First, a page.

Sometimes that feeling seems like a suit of armor that I wear: knowing I am from a city strong enough to overcome the darkest of days, a day when people fell from the sky. But inside that armor, there’s always an itch, a sadness for the girl I was, just 13 years old, experiencing something more monumental than my brain could grasp.

Bruce Springsteen, wearing a suit and strumming an acoustic guitar, performed “I’ll See You in my Dreams,” a song from his 2020 album “Letter to You.”

“This nation is too big, too strong, too united, too much a power in terms of our cohesion and our values to let this break us apart,” Mr. Biden said in a television interview that day. “And it won’t happen.” It is interesting to look back on this assertion 20 years later.

The president is standing with his head bowed as he listens to the list of names. He was a senator when the planes hit the towers. He has said he was commuting from Delaware to Washington and was on the phone with his wife, Jill, when the first plane hit.

At this moment 20 years ago, President Bush was preparing to read a book to elementary school children in Sarasota, Fla., when he was told that a second plane had crashed into the World Trade Center and that America was under attack.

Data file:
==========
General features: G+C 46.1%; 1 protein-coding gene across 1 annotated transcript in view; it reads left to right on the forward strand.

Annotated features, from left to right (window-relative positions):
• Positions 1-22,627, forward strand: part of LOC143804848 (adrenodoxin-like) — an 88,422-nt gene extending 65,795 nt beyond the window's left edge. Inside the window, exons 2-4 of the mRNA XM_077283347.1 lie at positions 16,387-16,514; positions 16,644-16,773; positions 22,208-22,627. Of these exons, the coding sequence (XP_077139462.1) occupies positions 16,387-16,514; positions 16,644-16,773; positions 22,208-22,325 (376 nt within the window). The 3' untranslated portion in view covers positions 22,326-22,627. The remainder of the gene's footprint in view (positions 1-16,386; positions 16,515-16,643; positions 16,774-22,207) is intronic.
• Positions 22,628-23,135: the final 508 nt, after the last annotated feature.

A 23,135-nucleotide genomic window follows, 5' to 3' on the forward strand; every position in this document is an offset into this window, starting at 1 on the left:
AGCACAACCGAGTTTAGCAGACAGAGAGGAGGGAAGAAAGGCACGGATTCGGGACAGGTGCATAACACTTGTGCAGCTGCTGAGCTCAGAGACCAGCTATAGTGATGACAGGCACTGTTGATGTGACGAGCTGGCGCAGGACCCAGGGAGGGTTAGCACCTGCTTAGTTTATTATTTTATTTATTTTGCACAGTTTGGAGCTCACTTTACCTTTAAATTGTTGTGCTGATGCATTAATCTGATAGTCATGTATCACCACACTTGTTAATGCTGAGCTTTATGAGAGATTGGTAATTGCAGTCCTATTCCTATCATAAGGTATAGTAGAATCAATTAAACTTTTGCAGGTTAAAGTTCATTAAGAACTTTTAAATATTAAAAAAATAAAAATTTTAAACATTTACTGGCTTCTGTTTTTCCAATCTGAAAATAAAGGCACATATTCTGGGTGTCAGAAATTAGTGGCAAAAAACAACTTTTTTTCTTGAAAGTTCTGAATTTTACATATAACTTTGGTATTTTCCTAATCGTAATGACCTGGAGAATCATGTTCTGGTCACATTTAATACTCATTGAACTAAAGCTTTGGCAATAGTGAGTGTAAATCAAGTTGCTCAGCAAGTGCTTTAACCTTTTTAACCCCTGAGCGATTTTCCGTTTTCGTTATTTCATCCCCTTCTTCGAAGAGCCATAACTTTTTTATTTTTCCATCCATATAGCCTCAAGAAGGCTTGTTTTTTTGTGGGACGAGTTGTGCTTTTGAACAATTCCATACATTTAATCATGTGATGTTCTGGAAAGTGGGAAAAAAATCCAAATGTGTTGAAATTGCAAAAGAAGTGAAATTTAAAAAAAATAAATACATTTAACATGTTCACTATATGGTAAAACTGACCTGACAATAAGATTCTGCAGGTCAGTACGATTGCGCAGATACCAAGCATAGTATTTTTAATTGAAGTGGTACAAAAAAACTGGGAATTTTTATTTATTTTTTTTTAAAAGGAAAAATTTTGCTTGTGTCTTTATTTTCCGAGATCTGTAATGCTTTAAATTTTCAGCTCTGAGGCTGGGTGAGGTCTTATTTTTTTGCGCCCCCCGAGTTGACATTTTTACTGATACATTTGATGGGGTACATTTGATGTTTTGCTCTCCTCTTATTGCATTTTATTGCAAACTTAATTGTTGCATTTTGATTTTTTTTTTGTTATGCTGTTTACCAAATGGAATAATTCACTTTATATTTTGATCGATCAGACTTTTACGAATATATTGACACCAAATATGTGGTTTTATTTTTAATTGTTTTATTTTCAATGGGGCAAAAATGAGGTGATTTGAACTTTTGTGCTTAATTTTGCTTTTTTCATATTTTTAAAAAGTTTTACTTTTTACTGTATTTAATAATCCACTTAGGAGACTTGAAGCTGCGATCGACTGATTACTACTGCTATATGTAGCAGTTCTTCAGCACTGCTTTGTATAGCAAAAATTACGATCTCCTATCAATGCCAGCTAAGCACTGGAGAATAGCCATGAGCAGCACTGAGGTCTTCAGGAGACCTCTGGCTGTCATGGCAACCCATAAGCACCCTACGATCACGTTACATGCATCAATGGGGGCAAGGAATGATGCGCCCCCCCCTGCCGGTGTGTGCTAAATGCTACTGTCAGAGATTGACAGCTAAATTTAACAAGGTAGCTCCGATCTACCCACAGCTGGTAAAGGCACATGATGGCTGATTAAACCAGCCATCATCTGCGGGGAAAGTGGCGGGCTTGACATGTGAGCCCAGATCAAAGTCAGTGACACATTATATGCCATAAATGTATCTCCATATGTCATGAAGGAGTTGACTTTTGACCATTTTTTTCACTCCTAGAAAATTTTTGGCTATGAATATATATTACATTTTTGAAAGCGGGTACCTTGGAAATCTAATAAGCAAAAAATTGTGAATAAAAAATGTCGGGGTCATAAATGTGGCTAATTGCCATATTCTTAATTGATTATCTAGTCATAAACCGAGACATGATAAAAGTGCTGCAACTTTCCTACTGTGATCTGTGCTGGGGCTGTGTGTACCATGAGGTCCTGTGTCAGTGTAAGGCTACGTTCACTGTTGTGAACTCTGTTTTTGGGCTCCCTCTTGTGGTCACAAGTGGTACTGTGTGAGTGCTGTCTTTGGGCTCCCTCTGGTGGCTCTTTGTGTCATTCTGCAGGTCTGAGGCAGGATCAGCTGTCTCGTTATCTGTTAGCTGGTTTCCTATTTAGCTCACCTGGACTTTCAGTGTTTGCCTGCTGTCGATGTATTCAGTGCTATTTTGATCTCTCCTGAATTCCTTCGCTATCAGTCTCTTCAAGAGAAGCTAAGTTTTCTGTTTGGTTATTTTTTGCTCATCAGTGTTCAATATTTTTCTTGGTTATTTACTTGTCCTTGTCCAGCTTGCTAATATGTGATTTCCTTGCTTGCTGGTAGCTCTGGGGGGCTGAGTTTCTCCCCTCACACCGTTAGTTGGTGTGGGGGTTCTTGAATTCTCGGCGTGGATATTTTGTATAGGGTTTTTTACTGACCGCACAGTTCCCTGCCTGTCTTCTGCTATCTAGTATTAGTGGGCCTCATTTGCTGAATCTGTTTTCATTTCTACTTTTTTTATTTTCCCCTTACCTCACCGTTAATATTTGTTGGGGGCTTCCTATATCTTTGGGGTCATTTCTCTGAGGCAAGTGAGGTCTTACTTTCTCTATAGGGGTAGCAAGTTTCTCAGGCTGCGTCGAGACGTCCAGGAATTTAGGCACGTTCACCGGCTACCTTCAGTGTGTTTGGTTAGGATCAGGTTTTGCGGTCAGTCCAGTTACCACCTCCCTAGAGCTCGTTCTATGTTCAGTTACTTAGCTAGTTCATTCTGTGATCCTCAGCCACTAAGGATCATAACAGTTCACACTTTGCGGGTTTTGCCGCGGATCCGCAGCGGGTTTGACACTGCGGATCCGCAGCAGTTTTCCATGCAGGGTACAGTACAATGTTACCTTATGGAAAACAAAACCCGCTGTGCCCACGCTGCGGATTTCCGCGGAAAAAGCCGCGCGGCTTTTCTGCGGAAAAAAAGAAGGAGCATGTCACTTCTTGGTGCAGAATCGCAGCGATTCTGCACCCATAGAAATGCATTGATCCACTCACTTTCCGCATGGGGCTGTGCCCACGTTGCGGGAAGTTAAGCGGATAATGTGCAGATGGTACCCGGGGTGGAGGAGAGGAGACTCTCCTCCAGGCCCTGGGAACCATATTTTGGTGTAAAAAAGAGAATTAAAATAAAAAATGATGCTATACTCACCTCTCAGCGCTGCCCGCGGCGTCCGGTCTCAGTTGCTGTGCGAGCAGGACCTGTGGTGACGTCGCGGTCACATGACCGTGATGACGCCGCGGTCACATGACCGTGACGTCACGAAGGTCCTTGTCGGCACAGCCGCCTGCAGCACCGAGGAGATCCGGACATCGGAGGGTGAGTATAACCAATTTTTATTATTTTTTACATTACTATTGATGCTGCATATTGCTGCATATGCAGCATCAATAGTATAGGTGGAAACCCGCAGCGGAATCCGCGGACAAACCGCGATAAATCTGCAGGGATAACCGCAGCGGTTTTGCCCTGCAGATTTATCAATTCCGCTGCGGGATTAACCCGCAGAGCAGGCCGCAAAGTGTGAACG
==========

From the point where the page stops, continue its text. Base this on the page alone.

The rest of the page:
At this moment 20 years ago, United Airlines Flight 175 struck the South Tower of the World Trade Center. All on board, along with an unknown number of people in the tower, were killed.

At this moment 20 years ago, officials ordered the evacuation of both towers. One minute later, the order was expanded to include all civilians in the World Trade Center complex.

The reading of the names began with Gordon M. Aamoth Jr., a banker at Sandler O’Neill & Partners. It will continue alphabetically for the next two hours.

Traditionally, the families of victims each year read the names of those killed in the 9/11 attacks. But last year, with the pandemic at the forefront, organizers wanted to avoid gathering, so the list was recorded in advance. This year is a return to form.

Mike Low, the father of a flight attendant on Flight 11, Sara Low, spoke briefly at the start of the ceremony and asked that the anniversary be remembered “not as numbers or a date, but the faces of ordinary people.”

Katie Mascali and her fiancé, Andre Jabban, stood near the name of Mr. Mascali’s father, Joseph Mascali, who was with FDNY Rescue 5.
Credit…Pool photo by Craig Ruttle

On a brilliant, cloudless late-summer morning eerily reminiscent of the fateful one two decades before, the memorial ceremony for those who died on Sept 11, 2001, got underway on the hallowed spot in Lower Manhattan known as ground zero.